South African President Thabo Mbeki has urged Ivory Coast's leader to ensure presidential elections are open to all.
South Africa's President Mbeki has been mediating in the crisis
Thabo Mbeki's statement read out on television appeared to call for main opposition leader Alassane Ouattara to be allowed to run in the October poll.
Rebels in control of the north of the country have made approval of Mr Ouattara's candidature a key demand.
Rebels and army commanders are meeting with the aim of relaunching the delayed disarmament process.
The Ivory Coast government spokesman said he viewed Mr Mbeki's announcement as a recommendation not a decision.
Mr Mbeki was asked by the African Union to mediate between the two sides to try to stop a return to war.
Some 10,000 French troops and UN peacekeepers currently patrol a no-weapons buffer zone which separates the rebels from the rest of the country.
Although a peace deal was agreed between Ivorian government forces and rebels at the talks in Pretoria last week, the issue of presidential eligibility was not resolved.
Mr Ouattara was stopped from running for president in 2000 on the grounds that his parents were not both Ivorian.
Mr Ouattara's Rally of Republicans (RDR) is popular in the mainly Muslim north of Ivory Coast, which has been under rebel control since September 2002.
Ivory Coast's government spokesman Desire Tagro quoted Mr Mbeki's letter as saying that the Ivorian constitutional council - made up of judges - should confirm the eligibility of candidates of political parties that signed the French-brokered peace deal in 2003.
That would include the RDR.
Mr Mbeki has reportedly called on President Laurent Gbagbo to make the ruling law.
The clause on the nationality of presidential candidates is in the constitution and Mr Gbagbo has said in the past he cannot allow the Ivorian constitution to be changed without a referendum, which rebels say cannot be carried out given the present instability.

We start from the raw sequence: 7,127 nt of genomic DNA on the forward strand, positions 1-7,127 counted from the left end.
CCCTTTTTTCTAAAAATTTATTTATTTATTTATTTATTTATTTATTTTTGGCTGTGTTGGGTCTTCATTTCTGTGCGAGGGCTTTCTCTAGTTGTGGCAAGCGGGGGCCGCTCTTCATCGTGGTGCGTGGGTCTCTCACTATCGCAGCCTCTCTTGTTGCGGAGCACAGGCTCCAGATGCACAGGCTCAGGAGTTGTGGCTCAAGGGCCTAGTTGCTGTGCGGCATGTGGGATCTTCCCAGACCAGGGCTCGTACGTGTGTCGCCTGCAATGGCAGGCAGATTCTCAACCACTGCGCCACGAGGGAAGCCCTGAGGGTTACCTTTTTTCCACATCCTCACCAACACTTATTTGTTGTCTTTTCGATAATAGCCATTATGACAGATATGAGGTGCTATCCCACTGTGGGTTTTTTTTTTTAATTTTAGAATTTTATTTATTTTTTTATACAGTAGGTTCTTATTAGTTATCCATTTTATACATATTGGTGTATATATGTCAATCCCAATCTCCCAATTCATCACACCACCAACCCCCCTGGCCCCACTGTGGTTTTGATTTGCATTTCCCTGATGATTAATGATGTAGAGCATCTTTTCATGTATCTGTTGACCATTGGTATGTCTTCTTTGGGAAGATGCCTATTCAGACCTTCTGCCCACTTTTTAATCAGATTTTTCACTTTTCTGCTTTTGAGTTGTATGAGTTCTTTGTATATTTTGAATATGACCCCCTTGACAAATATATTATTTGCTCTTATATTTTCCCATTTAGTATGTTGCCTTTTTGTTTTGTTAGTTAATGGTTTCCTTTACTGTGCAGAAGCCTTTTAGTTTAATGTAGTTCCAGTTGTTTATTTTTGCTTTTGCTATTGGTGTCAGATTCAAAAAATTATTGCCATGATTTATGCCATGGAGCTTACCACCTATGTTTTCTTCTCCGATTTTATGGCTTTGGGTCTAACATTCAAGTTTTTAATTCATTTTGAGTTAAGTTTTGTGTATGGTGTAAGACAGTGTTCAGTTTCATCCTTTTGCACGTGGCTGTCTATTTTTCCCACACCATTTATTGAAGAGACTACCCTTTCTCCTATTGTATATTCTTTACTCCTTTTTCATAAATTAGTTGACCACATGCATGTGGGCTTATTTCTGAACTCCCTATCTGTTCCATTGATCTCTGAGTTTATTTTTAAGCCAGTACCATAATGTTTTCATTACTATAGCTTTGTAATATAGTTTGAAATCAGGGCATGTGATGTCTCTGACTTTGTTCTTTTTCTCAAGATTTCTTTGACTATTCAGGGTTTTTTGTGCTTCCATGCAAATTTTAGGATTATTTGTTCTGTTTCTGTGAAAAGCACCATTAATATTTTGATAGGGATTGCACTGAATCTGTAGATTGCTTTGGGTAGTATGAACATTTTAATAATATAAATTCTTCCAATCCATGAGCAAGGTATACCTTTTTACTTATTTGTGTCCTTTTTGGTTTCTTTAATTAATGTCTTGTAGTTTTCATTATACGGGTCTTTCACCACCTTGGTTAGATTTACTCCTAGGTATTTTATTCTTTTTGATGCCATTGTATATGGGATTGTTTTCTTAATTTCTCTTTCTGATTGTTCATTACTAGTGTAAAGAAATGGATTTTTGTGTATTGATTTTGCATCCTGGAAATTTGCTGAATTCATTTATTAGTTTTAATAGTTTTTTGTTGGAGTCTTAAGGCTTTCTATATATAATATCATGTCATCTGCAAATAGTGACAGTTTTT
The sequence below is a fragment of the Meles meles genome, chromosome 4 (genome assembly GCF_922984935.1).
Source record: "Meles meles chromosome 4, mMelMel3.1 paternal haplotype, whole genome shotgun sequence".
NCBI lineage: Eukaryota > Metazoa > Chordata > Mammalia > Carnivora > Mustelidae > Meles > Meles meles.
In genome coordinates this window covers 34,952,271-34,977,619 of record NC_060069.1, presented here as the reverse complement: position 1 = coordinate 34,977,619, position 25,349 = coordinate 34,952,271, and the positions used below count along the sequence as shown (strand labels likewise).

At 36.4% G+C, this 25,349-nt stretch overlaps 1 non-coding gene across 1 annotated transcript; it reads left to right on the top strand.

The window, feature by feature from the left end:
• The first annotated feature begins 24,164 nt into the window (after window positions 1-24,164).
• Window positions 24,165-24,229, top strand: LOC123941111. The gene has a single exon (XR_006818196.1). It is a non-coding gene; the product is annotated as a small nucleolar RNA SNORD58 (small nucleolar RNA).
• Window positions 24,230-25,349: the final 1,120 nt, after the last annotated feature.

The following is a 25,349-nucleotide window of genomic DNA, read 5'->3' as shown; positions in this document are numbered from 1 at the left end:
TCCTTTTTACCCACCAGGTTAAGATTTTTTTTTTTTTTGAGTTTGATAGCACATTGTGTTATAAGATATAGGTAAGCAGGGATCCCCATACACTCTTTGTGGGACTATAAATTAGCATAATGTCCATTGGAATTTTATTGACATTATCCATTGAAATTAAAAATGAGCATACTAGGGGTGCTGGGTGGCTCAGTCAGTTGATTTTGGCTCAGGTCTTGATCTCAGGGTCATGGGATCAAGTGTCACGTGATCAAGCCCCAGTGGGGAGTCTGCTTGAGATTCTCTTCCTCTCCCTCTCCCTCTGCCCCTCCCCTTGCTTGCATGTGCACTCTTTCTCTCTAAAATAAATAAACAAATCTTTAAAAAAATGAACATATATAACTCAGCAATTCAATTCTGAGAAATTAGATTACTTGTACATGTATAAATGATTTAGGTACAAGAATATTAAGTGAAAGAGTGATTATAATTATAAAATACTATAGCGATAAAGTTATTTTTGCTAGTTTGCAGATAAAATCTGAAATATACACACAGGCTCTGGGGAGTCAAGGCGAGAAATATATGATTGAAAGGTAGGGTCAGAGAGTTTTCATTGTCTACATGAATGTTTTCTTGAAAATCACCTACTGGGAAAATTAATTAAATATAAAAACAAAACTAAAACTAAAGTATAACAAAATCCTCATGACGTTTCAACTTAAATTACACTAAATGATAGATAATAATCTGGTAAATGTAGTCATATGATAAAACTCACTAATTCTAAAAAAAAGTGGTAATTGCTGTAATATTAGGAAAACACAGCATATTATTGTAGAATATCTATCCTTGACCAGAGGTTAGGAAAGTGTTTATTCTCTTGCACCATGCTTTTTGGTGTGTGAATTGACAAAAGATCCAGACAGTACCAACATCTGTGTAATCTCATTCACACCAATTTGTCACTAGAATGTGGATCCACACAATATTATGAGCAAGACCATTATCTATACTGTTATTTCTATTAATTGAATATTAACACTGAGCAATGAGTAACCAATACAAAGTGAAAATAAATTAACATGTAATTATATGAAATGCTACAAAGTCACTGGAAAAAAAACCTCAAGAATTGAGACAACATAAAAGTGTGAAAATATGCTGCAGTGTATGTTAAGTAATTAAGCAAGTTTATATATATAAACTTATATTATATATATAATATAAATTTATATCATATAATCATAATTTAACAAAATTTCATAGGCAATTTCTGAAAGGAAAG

Mr Ouattara's supporters have welcomed Mr Mbeki's ruling.
"This is a victory for us and especially a victory for the people of the Ivory Coast. But we're not getting too triumphant. The essential thing for us are the elections," a RDR party official said.
In another development, army commander Marcellin Kofi Mbahia has been arrested by armed paramilitary troops at his house for allegedly plotting a coup.
"I am a little afraid for my security," he told Reuters news agency by telephone from the police station.
He denied the charges, saying he had no power and no troops.
In New Zealand, the autopsy of a man who died in rebel custody after they accused him of being a mercenary showed he died not die of natural causes, his family said.
However, the autopsy on Brian Hamish Thomas Sands, carried out in the main Ivory Coast city of Abidjan, was inconclusive on whether he committed suicide as claimed by the rebels.
His family has said they do not believe he took his own life.